I’m sure I’ve mentioned this a million times, but I am a person whose mood is very much controlled by the weather, so though sad news about other people continues apace—two friends who’ve been cohabiting since college recently broke up—I’m feeling less depressed about it all.
For the holiday, two college friends and I went to visit a third college friend in his new house in New Jersey. He and his wife moved in January from Brooklyn, partially because she works in New Jersey, partially because they got so much more for their money out there, but mostly I think because they want to start a family, and because a house and a yard suits them more than a small apartment.
To be clear, this isn’t like Jersey City or Newark (Brooklyn-esque, in part), or even Montclair (classic suburbs)—they’re in a very small town in Passaic county, and their back yard opens into a state protected watershed wilderness area. It’s nearly the woods. They have a bear problem, if that helps paint a picture.
Their house is great. It’s a big three-bedroom ranch style place, with an awesome deck and yard and screened in porch (which, fun fact, is apparently known as a Florida room.) Considering that these are my peers and I don’t even have a back yard, it’s pretty impressive that they could buy a huge, gorgeous house.
And yet, I know that I would never, ever want to live there. It’s a half hour drive to the bus station, after which it’s another half hour into the city. Not that far, I suppose—many people living within the five boroughs have a longer commute to work. But like most non-city areas, it requires a person to have a car, and to drive to get anywhere. I’m not really a fan of having to have a car.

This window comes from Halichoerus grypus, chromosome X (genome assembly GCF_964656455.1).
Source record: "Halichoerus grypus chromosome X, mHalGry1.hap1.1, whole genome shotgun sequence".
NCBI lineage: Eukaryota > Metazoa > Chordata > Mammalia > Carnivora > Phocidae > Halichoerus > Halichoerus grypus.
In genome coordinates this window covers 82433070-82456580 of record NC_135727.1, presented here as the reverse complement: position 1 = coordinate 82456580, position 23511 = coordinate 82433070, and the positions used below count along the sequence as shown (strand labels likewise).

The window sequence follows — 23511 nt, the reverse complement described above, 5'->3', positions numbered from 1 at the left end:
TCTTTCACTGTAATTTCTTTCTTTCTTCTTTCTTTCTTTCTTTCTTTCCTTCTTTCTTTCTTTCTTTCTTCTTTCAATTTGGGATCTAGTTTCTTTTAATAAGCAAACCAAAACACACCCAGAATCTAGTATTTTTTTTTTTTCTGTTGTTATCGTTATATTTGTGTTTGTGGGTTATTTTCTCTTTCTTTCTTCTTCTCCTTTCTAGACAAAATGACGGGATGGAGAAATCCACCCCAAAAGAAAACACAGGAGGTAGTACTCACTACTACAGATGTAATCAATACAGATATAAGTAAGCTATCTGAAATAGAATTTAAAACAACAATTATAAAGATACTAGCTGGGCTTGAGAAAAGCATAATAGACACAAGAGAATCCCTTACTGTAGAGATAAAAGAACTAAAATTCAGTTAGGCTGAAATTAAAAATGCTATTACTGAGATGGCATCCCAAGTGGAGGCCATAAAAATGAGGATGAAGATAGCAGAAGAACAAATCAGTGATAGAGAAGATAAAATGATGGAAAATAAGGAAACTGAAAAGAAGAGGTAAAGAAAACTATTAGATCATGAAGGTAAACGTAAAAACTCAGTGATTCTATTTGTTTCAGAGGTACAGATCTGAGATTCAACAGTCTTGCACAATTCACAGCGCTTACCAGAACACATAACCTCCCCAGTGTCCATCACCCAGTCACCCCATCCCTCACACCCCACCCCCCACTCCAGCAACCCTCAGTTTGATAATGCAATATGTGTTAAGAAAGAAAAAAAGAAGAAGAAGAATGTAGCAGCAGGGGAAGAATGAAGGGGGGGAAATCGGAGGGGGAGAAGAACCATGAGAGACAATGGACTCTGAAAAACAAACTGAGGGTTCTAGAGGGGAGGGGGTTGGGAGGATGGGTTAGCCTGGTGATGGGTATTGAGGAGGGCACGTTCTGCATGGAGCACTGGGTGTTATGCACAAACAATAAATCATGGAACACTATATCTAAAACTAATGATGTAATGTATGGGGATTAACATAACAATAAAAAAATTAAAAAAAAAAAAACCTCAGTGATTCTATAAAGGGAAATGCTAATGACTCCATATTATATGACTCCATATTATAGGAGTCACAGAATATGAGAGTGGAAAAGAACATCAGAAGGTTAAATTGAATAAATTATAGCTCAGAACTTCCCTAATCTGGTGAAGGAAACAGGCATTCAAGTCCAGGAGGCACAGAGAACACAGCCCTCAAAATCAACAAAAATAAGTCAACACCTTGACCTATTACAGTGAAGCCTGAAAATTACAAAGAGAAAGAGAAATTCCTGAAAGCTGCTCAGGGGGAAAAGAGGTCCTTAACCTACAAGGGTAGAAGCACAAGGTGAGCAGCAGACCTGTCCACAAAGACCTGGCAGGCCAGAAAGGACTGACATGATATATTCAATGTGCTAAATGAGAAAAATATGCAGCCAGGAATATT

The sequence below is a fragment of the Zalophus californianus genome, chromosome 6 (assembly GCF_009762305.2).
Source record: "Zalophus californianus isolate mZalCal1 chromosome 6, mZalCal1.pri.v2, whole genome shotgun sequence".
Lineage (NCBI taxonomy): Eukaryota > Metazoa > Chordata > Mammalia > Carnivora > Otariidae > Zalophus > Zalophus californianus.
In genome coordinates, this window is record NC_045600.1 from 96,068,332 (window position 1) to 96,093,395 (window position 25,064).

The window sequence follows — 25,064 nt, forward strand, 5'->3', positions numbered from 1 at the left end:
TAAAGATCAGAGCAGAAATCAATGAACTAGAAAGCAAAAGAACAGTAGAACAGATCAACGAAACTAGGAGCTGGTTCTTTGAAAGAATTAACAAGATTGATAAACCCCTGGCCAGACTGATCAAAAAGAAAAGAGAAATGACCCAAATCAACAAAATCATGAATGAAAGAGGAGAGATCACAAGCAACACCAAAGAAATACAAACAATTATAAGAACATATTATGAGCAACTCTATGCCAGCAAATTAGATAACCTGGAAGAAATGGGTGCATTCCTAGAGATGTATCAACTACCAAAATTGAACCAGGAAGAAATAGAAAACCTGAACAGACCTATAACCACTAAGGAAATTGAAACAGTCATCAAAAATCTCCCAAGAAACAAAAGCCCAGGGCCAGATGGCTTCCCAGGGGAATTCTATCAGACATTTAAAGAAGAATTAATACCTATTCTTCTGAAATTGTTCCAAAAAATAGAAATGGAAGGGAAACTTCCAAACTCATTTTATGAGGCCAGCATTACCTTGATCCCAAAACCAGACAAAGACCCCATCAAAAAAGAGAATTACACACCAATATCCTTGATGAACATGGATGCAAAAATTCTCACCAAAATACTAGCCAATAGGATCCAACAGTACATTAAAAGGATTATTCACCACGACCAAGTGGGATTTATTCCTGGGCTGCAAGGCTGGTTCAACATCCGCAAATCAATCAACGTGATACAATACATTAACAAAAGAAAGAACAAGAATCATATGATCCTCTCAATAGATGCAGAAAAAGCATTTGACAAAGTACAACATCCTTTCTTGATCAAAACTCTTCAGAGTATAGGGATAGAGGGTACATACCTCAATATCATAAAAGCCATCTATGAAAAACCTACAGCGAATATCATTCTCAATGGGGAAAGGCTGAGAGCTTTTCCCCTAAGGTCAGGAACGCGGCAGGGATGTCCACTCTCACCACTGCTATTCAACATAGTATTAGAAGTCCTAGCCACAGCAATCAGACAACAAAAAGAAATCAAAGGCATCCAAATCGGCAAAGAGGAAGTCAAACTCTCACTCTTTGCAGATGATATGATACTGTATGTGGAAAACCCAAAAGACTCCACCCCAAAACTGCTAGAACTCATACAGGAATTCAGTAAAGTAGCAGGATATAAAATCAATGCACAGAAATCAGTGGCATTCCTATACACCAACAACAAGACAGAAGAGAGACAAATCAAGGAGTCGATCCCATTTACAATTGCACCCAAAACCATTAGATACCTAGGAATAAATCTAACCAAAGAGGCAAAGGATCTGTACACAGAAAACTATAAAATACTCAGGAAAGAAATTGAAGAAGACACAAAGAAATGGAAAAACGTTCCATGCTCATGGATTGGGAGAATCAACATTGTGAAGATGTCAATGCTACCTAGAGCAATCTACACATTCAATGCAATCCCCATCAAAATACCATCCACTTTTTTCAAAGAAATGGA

Also, all of their neighbors are older, with kids and stuff. It’s just incredibly grown up, I guess, is what I’m saying. Which really seems to suit them. They’ve got real person furniture (Frank and I can barely furnish our new apartment), they have cars and good jobs and want children. All this makes me realize that I have a real problem with the fact that people I care about can like and/or want things I don’t, and that’s okay.
I know I’m not the only person that suffers from this issue. I think it’s natural to assume that the people you identify with want similar things out of life, or to try and put yourself in the place of people you know, and understand their situations through your own eyes.
It’s hard and something I really need to work on to realize that that’s often not a useful way of understanding the world. These friends are really happy in New Jersey, and the fact that a woodland life isn’t where I’m at right now doesn’t mean that I’m immature or that they’re rushing into adulthood.
Same with all the people I know breaking up. Just because I would be completely devastated to separate from Frank, that doesn’t mean that some of them, while sad, don't feel they’re moving in the right direction—doing a difficult thing that is for the best.
Empathy is a good quality to have, but it also needs to be practiced in moderation or you start to make everything that’s happening around you about you, instead of about the people it’s happening to. This is something I’m trying to learn to balance. I mean, I write about my love life on the internet; I’m obviously somewhat of a narcissist, but I’m trying to keep it under control. Sunshine will help. Sunshine and beer. I’ve got a barbecue to attend, actually. Goodbye, internet.